Lizzo campaigned for now-President Joe Biden in October of 2020, but it wasn’t always obvious the establishment pop crown would be hers. Billie Eilish, America’s depressive teenage sweetheart, performed a notably downbeat song at the 2020 Democratic National Convention. But she exudes a hyper-ironizing contempt toward everyone and everything, and is too skeptical and too self-aware to be trusted, in the long-run, with the mantle of Establishment Pop Star.

Lizzo is a different story. The proudly corpulent female singer comes from a lineage spanning Will Smith, Justin Timberlake, The Black-Eyed Peas, and finally Beyoncé, stars who motion toward a generic, unchallenging, undisruptive flavor of upbeat social unity. The ideal establishment star is a family-friendly actor-rapper who doesn’t curse, or a white R&B singer with little actual sex appeal, or maybe a mega-celebrity married to a billionaire whose social justice commitments are indistinguishable from those of the Democratic National Committee. No one of any importance feels unsettled by them, and liking them is an effort-free way of signaling one’s own enlightenment and tolerance.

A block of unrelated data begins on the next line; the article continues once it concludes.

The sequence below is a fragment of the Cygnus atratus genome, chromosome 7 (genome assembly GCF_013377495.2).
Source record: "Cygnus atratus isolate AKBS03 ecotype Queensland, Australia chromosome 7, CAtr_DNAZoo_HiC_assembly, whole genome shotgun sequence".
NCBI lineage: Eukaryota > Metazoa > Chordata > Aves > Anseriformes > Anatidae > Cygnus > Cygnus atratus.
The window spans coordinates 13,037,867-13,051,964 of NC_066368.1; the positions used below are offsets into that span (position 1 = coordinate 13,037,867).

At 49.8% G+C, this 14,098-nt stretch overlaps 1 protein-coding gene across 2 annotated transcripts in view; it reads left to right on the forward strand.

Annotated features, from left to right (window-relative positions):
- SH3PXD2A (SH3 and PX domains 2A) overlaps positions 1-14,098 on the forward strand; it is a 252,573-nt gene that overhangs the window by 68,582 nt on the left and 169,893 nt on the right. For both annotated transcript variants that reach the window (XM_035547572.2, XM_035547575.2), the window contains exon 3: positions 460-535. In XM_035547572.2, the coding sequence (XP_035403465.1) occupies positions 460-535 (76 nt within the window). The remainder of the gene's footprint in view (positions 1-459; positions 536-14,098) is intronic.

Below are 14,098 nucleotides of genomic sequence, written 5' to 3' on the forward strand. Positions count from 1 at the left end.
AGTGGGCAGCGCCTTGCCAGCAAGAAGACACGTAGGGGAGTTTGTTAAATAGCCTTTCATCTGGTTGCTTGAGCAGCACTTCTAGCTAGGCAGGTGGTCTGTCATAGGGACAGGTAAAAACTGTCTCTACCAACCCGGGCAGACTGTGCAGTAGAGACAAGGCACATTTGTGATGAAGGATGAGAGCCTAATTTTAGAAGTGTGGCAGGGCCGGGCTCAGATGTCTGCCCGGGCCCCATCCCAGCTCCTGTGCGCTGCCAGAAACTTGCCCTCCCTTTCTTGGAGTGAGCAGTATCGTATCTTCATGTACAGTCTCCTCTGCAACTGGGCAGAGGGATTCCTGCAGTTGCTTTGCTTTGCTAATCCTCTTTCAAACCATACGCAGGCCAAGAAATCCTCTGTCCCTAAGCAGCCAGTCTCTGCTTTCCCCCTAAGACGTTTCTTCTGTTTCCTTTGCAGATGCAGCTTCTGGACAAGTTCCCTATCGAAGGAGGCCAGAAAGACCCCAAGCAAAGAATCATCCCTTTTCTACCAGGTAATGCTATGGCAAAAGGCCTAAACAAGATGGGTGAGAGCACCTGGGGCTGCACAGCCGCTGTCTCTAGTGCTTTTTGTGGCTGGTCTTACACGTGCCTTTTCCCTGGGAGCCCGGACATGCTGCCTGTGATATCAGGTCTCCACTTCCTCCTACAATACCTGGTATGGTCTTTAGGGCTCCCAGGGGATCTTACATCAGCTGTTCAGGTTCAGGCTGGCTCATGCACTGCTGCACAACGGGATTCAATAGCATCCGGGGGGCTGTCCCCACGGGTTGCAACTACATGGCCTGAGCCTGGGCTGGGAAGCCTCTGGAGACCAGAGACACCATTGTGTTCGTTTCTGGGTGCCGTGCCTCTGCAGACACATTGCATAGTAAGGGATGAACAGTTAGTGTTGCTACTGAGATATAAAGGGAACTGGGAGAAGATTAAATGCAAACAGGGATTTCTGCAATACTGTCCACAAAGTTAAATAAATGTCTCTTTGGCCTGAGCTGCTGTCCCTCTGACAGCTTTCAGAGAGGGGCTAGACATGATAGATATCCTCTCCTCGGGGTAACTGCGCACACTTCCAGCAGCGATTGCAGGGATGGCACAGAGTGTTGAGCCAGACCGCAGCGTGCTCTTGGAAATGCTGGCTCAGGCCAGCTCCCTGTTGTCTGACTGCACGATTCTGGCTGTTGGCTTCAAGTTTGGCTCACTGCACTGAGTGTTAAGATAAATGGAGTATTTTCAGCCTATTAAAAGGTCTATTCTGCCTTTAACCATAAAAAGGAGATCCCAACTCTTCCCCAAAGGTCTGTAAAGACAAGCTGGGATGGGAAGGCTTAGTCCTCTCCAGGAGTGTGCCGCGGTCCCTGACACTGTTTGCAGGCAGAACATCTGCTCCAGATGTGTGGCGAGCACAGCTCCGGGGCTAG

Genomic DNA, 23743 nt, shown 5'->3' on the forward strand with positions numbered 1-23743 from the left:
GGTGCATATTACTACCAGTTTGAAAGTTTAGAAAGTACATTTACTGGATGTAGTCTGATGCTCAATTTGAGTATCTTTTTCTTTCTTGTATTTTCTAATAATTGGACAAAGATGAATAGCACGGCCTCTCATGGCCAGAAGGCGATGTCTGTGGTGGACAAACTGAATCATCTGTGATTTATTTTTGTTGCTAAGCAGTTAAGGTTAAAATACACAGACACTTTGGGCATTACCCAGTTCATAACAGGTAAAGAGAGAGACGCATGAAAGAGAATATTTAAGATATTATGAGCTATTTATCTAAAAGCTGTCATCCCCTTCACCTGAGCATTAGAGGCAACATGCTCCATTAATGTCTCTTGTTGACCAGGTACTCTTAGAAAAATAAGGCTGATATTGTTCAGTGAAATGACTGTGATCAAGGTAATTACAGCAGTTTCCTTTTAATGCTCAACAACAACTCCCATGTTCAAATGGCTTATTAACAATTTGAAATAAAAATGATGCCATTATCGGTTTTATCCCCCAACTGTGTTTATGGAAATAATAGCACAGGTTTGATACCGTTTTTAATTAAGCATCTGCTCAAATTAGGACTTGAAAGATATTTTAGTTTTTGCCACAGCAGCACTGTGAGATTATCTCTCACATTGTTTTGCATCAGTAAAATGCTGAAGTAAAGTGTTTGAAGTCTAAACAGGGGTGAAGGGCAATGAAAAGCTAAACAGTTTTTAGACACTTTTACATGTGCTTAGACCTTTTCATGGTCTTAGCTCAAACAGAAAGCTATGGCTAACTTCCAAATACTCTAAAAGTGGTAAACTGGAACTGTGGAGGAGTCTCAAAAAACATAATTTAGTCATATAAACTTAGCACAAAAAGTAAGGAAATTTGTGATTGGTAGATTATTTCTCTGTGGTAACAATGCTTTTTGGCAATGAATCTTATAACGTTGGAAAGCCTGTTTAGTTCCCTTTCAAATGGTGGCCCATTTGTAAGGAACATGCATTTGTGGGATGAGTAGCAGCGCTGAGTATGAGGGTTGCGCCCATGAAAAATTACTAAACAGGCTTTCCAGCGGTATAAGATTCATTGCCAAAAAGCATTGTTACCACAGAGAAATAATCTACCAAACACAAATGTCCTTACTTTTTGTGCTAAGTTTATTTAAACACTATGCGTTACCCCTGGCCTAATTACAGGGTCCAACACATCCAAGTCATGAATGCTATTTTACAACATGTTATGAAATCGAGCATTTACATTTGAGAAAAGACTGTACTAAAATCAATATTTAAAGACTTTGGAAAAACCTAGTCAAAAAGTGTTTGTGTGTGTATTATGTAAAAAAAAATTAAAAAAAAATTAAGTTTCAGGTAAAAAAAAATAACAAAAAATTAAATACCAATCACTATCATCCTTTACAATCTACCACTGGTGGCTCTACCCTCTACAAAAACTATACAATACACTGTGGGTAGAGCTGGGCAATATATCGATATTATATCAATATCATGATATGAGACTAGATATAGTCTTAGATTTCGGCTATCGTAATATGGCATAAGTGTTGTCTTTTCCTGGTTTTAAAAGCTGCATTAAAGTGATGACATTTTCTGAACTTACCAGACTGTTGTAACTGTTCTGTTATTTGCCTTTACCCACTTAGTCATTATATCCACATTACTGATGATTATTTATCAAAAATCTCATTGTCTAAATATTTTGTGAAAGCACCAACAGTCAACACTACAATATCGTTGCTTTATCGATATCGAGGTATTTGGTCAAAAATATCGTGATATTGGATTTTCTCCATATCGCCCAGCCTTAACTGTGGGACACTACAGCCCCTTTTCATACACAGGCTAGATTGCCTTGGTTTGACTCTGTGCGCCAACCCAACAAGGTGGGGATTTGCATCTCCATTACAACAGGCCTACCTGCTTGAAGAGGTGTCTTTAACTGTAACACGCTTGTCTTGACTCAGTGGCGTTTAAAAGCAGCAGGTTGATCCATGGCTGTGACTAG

Lizzo’s music is bouncy but derivative of better and harder stuff. Still, as an evangelist of body-positivity belonging to traditionally oppressed racial and gender categories, she embodies several establishment fetish objects simultaneously. In doing so, she is an ideal avatar for the ultimate fetish of America’s current elite: the cult of cost-free personal empowerment.

In its current usage, “empowerment” refers not only to one’s progress toward some individual destiny, but to the idea that there is a core dignity to the disadvantaged, the violation of which, even in the form of well-intentioned minor criticism, is an offense exceeding even physical violence. A wealthy overweight woman is in need of immediate emergency empowerment, not judgment. On the other hand, a penniless male rural opioid addict is ineligible for empowerment, his problems being the (deserved) punishment for his sinful and retrograde personal characteristics.

It is easy to see why this idea of empowerment might appeal to any national establishment. Empowerment is a convenient tool for the people who think they’re the empowerers. Political and business leaders can define virtue and promote and distribute its limited blessings to the groups and people whose fealty it would like to command. At the same time, empowerment creates an easy heuristic for identifying and punishing one’s opponents. The enemies of empowerment are everywhere, and they will not go down easily—which is why the powerless many need the powerful few to protect them.